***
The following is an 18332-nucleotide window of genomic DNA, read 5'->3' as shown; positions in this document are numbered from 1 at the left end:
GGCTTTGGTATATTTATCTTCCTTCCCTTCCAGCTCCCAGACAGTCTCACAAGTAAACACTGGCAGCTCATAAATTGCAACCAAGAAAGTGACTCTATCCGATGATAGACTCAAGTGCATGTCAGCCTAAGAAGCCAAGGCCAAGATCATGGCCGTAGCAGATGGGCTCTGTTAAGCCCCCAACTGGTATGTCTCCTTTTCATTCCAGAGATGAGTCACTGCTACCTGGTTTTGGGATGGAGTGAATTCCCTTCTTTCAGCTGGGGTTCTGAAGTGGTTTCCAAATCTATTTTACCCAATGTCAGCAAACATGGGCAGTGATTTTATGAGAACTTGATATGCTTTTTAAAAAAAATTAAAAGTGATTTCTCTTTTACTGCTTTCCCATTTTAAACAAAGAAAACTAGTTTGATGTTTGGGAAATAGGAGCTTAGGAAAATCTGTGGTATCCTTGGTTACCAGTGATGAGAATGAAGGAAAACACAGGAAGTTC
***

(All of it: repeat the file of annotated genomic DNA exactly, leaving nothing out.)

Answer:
The following is an 18332-nucleotide window of genomic DNA, read 5'->3' as shown; positions in this document are numbered from 1 at the left end:
GGCTTTGGTATATTTATCTTCCTTCCCTTCCAGCTCCCAGACAGTCTCACAAGTAAACACTGGCAGCTCATAAATTGCAACCAAGAAAGTGACTCTATCCGATGATAGACTCAAGTGCATGTCAGCCTAAGAAGCCAAGGCCAAGATCATGGCCGTAGCAGATGGGCTCTGTTAAGCCCCCAACTGGTATGTCTCCTTTTCATTCCAGAGATGAGTCACTGCTACCTGGTTTTGGGATGGAGTGAATTCCCTTCTTTCAGCTGGGGTTCTGAAGTGGTTTCCAAATCTATTTTACCCAATGTCAGCAAACATGGGCAGTGATTTTATGAGAACTTGATATGCTTTTTAAAAAAAATTAAAAGTGATTTCTCTTTTACTGCTTTCCCATTTTAAACAAAGAAAACTAGTTTGATGTTTGGGAAATAGGAGCTTAGGAAAATCTGTGGTATCCTTGGTTACCAGTGATGAGAATGAAGGAAAACACAGGAAGTTC